(Even for enterprise apps, we’re doing useful stuff. Honest.)

Don’t stop believing

(From video.) So to sum up: have fun, keep learning, really, really enjoy what you’re doing, and… don’t stop!

CodeMash 2012 report

I’m nearly home – on a bus back from Heathrow airport to Reading – returning from CodeMash 2012. This was my first US conference, and I had a wonderful time. It was pretty densely packed in terms of presenting / recording for me:

  • I presented two back-to-back sessions jointly with Bill Wagner, on async. These went down really well (particularly Bill’s genius idea of using the Doctor Who quote about time being a "big ball of wibbly-wobbly, timey-wimey stuff") and were great fun to give. Bill’s a class act, and I think we got the balance between use and underpinnings about right.
  • I recorded a podcast with Scott Hanselman (we were going to record two, but the first one ended up being longer than expected)
  • I presented a talk on "C#’s Greatest Mistakes" which ended up being somewhere between a discussion on language design, and a demonstration of surprising "features" of C#. It overran by 15 minutes without me coming close to running out of things to say, but hopefully it was useful. It was a somewhat rambly session, but at least I warned folks of that up-front. It would be nice to be able to present the same sort of material in a really "tight" way, but I’m just not sure how to.
  • I gave a 20×20 "Pecha Kucha" talk called "Coding in the style of Glee" as the silliest topic I could come up with on short notice. This was absolutely terrifying and extremely silly. I only came third in the contest (and the winner, Leon, was simply phenomenal) but I was happy that I’d only embarrassed myself about as much as I’d expected to. The YouTube video of this is already up, and I’ll write a blog post with the slide titles and what I was trying to say in them :)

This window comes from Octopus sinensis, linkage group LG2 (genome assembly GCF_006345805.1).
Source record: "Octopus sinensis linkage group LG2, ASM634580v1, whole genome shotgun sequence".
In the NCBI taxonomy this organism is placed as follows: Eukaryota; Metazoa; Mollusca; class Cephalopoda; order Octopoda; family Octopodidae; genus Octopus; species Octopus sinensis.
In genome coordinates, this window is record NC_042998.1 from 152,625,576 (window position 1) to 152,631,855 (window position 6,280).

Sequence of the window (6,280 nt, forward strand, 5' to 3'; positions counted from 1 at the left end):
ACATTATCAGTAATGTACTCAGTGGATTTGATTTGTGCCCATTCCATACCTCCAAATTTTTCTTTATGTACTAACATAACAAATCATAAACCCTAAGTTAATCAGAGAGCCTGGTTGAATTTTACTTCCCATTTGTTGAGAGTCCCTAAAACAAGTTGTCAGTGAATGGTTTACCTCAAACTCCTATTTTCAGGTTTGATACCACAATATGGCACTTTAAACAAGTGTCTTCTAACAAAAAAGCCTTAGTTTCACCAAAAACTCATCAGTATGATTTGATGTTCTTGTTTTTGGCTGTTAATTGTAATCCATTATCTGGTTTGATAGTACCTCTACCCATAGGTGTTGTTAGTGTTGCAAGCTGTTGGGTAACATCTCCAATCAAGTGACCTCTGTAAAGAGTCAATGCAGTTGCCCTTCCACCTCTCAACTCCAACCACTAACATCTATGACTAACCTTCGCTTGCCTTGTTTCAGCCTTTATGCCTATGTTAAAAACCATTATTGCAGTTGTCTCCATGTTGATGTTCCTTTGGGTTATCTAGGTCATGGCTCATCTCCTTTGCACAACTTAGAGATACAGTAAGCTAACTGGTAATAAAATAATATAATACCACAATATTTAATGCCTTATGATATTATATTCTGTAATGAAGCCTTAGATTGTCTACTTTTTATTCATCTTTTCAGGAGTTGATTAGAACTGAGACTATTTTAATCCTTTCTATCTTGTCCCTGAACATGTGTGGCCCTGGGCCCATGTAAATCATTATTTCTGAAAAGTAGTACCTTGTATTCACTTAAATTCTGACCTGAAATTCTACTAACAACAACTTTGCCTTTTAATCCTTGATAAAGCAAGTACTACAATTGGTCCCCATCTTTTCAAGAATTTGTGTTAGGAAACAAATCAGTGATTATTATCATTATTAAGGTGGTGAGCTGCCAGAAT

Unfortunately due to last minute async prep and desperately trying to cobble together slides for the Glee talk, I didn’t have time to actually attend as many talks as I’d have liked. Even though I was present for the whole of the Scala Koans session in the PreCompilr on Wednesday, I found myself next to Bruce Eckel, and ended up chatting with him for most of the time. It would have been a bit of a waste not to, really. (And at least some of that talking was Scala-related…) I also watched the whole of the SignalR presentation by Brady Gaster – where I was apparently the only person in the room with an aversion to "dynamic" in C# 4. That made me the butt of a few jokes, but not too many for comfort.

In terms of C#-related talks, I went to the first half of Dustin Campbell’s Roslyn session, but was somewhat distracted by putting together Glee slides and had to leave half way through to hand them in. My final session of the conference was Bill Wagner’s "Stunt coding in C# – I dare you to try this at home" which was excellent, and a very fitting end to the conference for me.